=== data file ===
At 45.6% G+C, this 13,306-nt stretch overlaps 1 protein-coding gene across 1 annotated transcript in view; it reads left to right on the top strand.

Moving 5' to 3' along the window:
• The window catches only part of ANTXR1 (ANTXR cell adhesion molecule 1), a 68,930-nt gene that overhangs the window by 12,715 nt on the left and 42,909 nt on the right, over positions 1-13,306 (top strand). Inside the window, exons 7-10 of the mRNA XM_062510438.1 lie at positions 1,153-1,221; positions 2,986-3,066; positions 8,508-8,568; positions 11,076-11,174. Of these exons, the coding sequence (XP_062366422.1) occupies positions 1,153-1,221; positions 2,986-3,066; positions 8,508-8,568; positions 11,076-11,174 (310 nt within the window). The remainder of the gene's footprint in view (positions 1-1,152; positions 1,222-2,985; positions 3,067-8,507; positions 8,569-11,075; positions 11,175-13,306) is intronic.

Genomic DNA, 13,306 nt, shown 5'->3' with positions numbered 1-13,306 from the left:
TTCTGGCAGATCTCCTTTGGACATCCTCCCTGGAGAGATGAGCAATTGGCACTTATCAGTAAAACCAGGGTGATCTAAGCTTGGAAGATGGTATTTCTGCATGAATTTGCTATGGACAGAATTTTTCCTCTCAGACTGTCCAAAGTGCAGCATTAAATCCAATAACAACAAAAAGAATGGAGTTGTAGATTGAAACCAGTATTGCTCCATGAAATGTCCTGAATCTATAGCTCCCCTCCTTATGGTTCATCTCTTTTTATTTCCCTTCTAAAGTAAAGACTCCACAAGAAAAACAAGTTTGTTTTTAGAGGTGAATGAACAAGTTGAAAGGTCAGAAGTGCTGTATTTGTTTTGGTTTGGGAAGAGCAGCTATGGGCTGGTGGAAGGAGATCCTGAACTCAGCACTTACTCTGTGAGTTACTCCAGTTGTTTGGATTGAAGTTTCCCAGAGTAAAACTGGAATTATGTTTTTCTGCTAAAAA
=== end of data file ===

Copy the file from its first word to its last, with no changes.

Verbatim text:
At 45.6% G+C, this 13,306-nt stretch overlaps 1 protein-coding gene across 1 annotated transcript in view; it reads left to right on the top strand.

Moving 5' to 3' along the window:
• The window catches only part of ANTXR1 (ANTXR cell adhesion molecule 1), a 68,930-nt gene that overhangs the window by 12,715 nt on the left and 42,909 nt on the right, over positions 1-13,306 (top strand). Inside the window, exons 7-10 of the mRNA XM_062510438.1 lie at positions 1,153-1,221; positions 2,986-3,066; positions 8,508-8,568; positions 11,076-11,174. Of these exons, the coding sequence (XP_062366422.1) occupies positions 1,153-1,221; positions 2,986-3,066; positions 8,508-8,568; positions 11,076-11,174 (310 nt within the window). The remainder of the gene's footprint in view (positions 1-1,152; positions 1,222-2,985; positions 3,067-8,507; positions 8,569-11,075; positions 11,175-13,306) is intronic.

Genomic DNA, 13,306 nt, shown 5'->3' with positions numbered 1-13,306 from the left:
TTCTGGCAGATCTCCTTTGGACATCCTCCCTGGAGAGATGAGCAATTGGCACTTATCAGTAAAACCAGGGTGATCTAAGCTTGGAAGATGGTATTTCTGCATGAATTTGCTATGGACAGAATTTTTCCTCTCAGACTGTCCAAAGTGCAGCATTAAATCCAATAACAACAAAAAGAATGGAGTTGTAGATTGAAACCAGTATTGCTCCATGAAATGTCCTGAATCTATAGCTCCCCTCCTTATGGTTCATCTCTTTTTATTTCCCTTCTAAAGTAAAGACTCCACAAGAAAAACAAGTTTGTTTTTAGAGGTGAATGAACAAGTTGAAAGGTCAGAAGTGCTGTATTTGTTTTGGTTTGGGAAGAGCAGCTATGGGCTGGTGGAAGGAGATCCTGAACTCAGCACTTACTCTGTGAGTTACTCCAGTTGTTTGGATTGAAGTTTCCCAGAGTAAAACTGGAATTATGTTTTTCTGCTAAAAA